Simon & Schuster
Nancy Takhiro is a high school basketball star and she is in love with Raina Webber, her biggest competitor. Raina has a girlfriend and Nancy can't work up the courage to tell her how she feels. When Nancy's father falls in love with Raina's mother, the girls soon find themselves living together. They become good friends who are fiercely competitive with each other (they play on opposing teams). Together they will face the crazy world of college recruitment. Nancy isn't ready to leave the world of high school and L.A., Raina is ready to go.
The future is unforeseeable but their senior year is here and it's going to be one long journey.
"And there were certain topics we never touched upon-our missing parents, what my father might know about me, my utter lack of love life-because we couldn't have talked about anything real without talking about what existed, and didn't exist, between us. But the irony of our holiday crisis, the unforeseen result, was that our friendship, having survived it, was actually stronger. Because of the pain we'd experienced and the knowledge we'd gained, there was a fullness to our relationship that hadn't existed before. We appreciated it now, we meant more to each other." (pg.259) This quote is rather lengthy but it sums up the feelings of both girls for a large part of the book. The Necessary Hunger doesn't really seem to have a plot. It's mostly about Nancy trying to work up the courage to tell Raina how she feels and this takes an incredibly long time (368 pages). The book is a decent length, but I had a hard time concentrating in some places and it probably could have been pared down a little. I could only take so much of Nancy talking about her passionate feelings for Raina and then not acting on them. I also got tired of watching Nancy watch Raina and Toni (Raina's girlfriend) hang out and get in arguments. The end is extremely dissatisfying and yet, realistic of young, first love.
The best part of the novel is the snippets about the lives of Nancy's teammates. I LOVED all the basketball mentions in the novel. It's set in the 1980s before the WNBA was created, so the girls are wondering what's next for them after college. Some want to play pro overseas, others don't. Some of them make costly mistakes, some aren't good enough basketball players to get scholarships, others didn't apply themselves enough in school to get academic scholarships. Most of the girls are facing junior college. Nancy and Raina are one of the lucky ones from their neighborhood. At times, I wondered if people really treat high school basketball stars the way these girls get treated. Random people stop them on the street, especially young kids in order to praise them. We have a decent basketball team and the stars of the team are quite popular, but I doubt a junior high kid is going to stop the star girl or guy player. But that could just be me. Chicago is a big city and there's lots of star players so it's hard to know them all, but then again L.A. is a big city. Anyway, the author writes great descriptions of basketball games from the atmosphere of the crowd, the peeling paint of the gym, to the adrenaline of the players. It's an intense experience and while I don't play basketball anymore, it brought back some good (and painful) memories. The predictable ultimate basketball showdown occurs between Raina and Nancy, but you might be surprised by who wins.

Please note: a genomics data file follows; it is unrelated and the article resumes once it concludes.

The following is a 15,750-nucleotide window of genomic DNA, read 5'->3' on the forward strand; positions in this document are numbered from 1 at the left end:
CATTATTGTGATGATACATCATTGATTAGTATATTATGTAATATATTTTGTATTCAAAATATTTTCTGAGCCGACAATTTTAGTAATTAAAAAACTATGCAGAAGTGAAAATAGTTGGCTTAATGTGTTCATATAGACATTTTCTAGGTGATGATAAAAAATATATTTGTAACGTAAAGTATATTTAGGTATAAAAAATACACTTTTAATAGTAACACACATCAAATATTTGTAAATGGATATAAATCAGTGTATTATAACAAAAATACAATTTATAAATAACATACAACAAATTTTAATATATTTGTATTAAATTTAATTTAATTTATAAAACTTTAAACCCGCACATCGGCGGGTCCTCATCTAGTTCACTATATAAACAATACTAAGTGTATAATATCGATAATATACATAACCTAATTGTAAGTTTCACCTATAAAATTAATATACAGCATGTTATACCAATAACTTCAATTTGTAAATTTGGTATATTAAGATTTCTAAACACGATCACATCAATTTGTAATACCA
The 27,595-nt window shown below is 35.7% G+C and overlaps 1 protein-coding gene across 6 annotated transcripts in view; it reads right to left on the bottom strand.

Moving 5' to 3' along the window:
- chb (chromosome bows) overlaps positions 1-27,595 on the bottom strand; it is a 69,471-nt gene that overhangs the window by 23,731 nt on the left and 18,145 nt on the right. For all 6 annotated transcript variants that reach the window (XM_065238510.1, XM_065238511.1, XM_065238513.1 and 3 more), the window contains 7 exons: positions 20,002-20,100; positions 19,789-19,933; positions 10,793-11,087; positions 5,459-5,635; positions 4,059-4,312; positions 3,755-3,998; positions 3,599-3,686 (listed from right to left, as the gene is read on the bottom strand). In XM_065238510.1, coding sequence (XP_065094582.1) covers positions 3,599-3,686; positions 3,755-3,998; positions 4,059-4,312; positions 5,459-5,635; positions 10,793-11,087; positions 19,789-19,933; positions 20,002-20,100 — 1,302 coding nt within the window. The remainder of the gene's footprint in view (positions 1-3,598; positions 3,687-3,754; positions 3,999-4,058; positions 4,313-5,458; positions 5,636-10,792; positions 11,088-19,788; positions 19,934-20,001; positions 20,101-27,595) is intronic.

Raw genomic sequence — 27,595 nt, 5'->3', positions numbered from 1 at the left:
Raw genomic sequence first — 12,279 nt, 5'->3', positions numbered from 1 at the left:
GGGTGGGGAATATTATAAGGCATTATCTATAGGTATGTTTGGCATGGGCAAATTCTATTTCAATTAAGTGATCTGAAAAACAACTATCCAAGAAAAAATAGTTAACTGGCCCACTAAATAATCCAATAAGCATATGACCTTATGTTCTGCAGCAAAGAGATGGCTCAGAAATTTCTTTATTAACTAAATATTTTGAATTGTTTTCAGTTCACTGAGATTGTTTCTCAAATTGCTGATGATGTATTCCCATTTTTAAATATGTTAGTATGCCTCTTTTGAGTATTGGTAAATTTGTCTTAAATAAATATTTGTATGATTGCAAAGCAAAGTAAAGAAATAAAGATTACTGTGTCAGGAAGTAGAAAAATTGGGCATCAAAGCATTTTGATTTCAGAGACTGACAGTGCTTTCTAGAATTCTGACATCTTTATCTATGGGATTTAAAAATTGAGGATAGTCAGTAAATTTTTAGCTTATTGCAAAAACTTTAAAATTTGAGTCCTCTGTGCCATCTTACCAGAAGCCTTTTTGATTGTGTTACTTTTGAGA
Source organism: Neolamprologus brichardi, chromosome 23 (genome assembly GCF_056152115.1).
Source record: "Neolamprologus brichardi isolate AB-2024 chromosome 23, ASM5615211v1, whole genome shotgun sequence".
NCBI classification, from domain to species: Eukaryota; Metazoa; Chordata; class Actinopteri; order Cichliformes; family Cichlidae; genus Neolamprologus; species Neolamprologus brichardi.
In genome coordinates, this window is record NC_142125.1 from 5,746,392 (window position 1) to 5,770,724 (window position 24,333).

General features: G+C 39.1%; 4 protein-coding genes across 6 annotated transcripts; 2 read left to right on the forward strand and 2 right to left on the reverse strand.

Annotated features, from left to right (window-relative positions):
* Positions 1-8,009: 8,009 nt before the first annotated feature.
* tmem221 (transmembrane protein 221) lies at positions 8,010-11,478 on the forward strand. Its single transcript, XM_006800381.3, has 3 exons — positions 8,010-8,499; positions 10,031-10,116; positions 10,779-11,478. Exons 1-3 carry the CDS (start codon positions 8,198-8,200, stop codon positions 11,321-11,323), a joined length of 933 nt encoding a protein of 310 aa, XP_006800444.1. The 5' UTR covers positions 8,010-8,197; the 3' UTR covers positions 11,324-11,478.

Next to the intense basketball scenes and the glimpses into the lives of mostly African American and Latina basketball players, the prejudices of the Black community is discussed. There is no grand coming out in this novel, Nancy and her father have never discussed her sexual orientation. Raina and her mother have talked about it and her mother accepts her. It's as simple and yet complicated as that. Nancy and the reader can't help wondering if her father knows that she's a lesbian. I was surprised by how many girls on Nancy's team were lesbians but not all their teammates knew everyone's sexual orientation (which leads to some hilarious conversations). The reactions of all the parents isn't really discussed so I'm not sure what the ratio of accepting to disbelieving parents is, but there is a good mix. Nancy and Raina must also deal with people who have a problem with their multicultural family. Claudia's (Raina's mother) friends are mostly supportive of her marriage to a Japanese American man, but she has one friend who has a real problem with the situation. It's very interesting to read about and it shows that even if you're discriminated against, you too can still discriminate against others (without even thinking about the irony). Of course there is also racism from the Japanese American community toward Claudia and racism from the white community.
The Necessary Hunger is a descriptive book with graceful writing about a wide variety of topics. it takes you on a trip to a part of L.A. that you may not see on vacation. You meet girls who really have to struggle and they don't always triumph. You witness how odd it is that those who are discriminated against think it's OK to discriminate against others. I thought Nancy's mother had an intriguing story that I wanted to learn more about (she left Nancy and Nancy's father and basically renounced her Japanese heritage) but that would have made the book even longer. The story does drag a bit, but have some patience. Almost everything about race, class, sexual orientation and basketball is covered in this book. It's a great read and I highly recommend it.
Disclosure: From the libraryPS The book was written when Michal Jordan was king (really he still is) but since it's set in the '80s, he's not really anything special just yet. There's one line that made me laugh and it went along the lines of "she wore baggy long shorts in the style of that young player Michael Jordan." (not an exact quote because I no longer have the book). I just love it, 'that young player MJ' :)